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Reviewed by:
  • Korean Spirituality
  • Timothy S. Lee (bio)
Korean Spirituality, by Don Baker. Honolulu: University of Hawai‘i Press, 2008. 184 pp., illus., index. $45.00 cloth; $15.00 paper.

In this useful book, Professor Don Baker provokes some good questions about Korean spirituality (and religions) and advances a thesis that is both stimulating and contestable. The “book provides a general overview of Korean spirituality”—fruit of Baker’s “search for common themes across the wide spectrum of religious and spiritual beliefs and practices in Korean culture, past and present” (pp. 153, xiii). For Baker, “Spirituality can be defined as attitudes and actions grounded in the belief that there are invisible forces more powerful than we are, and that through interaction with those forces we can better ourselves or make our lives more pleasant or meaningful . . . spirituality is broader than religiosity in that it can take place either within or outside a religious organization” (p. 5). He adds, “A defining characteristic of spirituality is a search for transcendence, in the sense of transcending the limitations of normal human existence and normal human capabilities” (p. 7).

This move may strike some as novel, since in the study of religions, [End Page 183] the practice has been to subsume spirituality under religiosity (or religion), or to treat the two as synonymous. Indeed Baker’s definition of spirituality overlaps quite a bit with the general definition of religion, like this one in the Oxford English Dictionary: “Recognition on the part of man of some higher unseen power as having control of destiny, and as being entitled to obedience, reverence, and worship; the general mental and moral attitude resulting from this belief, with reference to its effect upon the individual or the community, personal or general acceptance of this feeling as a standard spiritual and practical life.” Consequently, given such overlap, even if the book was titled “Korean Religiosity (or Religion),” with the understanding that a person may be religious even if she doesn’t belong to an organized religion, no great harm would have been done.

What is truly novel, if not seminal, is Baker’s presupposition that there is such a thing as Korean spirituality (religion). Korean religions have usually been studied as a constellation of distinct traditions—shamanism, Buddhism, Confucianism, Christianity, New Religions, and the like. But the constellation itself has rarely, if ever, been regarded as having a reality of its own. Indeed, in his book Korea: A Religious History (revised edition, 2002), James Huntley Grayson rejects the materiality of such a constellation: “the author does not believe that there is such a ‘thing’ as Korean religion, but only Korean religions, or better, Korean religious traditions. Granted that there are certain cultural influences which give religion in Korea a different character from religion in China or Japan, none the less, the author does not think that taken as a whole there is a phenomenon which can be labeled as Korean religion” (p. 2). If Grayson is correct, Baker’s thesis is a nonstarter. On the other hand, Baker may be on to something that Grayson has missed. The issue bears further discussion.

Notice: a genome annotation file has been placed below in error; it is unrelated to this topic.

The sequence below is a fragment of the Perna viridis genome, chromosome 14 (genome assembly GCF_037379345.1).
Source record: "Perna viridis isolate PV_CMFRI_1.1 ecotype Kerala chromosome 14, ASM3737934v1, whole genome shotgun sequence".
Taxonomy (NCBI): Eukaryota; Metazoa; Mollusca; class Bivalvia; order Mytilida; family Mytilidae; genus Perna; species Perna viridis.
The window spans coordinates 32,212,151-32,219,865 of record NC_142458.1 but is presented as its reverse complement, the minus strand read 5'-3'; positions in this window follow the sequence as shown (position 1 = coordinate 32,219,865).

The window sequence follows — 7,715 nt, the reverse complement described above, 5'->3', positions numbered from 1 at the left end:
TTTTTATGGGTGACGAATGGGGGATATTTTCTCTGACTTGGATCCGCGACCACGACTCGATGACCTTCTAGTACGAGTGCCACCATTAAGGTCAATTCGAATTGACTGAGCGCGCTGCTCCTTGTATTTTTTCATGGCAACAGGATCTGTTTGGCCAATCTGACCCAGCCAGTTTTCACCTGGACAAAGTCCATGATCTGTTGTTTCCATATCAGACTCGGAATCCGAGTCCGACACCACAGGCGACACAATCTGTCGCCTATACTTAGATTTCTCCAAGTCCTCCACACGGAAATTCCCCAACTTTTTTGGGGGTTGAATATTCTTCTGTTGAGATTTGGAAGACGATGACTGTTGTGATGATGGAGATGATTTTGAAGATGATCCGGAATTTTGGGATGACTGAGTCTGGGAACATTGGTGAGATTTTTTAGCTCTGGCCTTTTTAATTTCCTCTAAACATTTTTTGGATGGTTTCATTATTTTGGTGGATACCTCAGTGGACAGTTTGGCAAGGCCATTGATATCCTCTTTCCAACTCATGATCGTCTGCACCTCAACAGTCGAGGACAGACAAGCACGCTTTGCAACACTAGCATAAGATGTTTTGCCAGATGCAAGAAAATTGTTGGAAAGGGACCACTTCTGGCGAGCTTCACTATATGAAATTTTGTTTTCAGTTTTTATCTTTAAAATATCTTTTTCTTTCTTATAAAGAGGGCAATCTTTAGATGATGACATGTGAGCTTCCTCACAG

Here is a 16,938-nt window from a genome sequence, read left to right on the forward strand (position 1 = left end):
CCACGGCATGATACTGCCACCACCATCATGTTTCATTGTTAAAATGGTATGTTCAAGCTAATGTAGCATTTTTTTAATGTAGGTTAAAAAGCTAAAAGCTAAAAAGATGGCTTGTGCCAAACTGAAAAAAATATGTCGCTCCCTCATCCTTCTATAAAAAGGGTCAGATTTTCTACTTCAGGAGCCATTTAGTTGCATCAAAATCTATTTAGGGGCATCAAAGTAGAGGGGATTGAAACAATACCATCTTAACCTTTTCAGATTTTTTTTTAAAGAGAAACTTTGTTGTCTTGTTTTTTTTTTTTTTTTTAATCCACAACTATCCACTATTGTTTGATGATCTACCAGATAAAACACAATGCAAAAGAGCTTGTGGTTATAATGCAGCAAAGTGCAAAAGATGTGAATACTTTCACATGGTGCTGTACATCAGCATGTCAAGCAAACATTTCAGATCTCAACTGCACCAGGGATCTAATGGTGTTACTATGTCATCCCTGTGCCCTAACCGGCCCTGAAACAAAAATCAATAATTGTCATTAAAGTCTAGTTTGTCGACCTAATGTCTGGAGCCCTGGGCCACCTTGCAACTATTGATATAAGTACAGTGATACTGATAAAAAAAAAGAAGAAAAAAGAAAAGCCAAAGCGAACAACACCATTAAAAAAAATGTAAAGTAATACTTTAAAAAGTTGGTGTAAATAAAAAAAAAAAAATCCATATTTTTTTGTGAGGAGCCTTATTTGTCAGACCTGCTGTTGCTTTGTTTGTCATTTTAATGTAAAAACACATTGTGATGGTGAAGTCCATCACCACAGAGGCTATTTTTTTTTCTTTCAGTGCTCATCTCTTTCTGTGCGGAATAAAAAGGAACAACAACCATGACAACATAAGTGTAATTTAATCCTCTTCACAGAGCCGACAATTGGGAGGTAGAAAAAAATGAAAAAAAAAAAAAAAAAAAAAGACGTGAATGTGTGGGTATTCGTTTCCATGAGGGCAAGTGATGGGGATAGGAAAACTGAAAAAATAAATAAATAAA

Further discussion is needed in part because if Korean spirituality does exist as an independent entity, Baker has not made a convincing case for it in this book. The author asserts, “spirituality in Korea is essentially one manifestation of the universal human desire to transcend the limitation of individual human existence and overcoming suffering” (p. 10). He further states, “Korea in the twenty-first century is quite different from the Korea of only few decades ago, but its spiritual problematic has remained fairly constant for two thousand years. Koreans tend to assume that human beings are essentially good. They also recognized that human beings often act in inappropriate ways. The long history of Korean spirituality is a history of attempts to resolve this contradiction” (p. 2). [End Page 184]

Several concerns arise here. One is whether an encompassing entity such as Korean spirituality should pivot on a “problematic,” a problematic that is ethical in dimension. How, for example, does this problematic operate in a kut aimed at appeasing souls of fishermen who perished in a storm; in a...


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pp. 183-186
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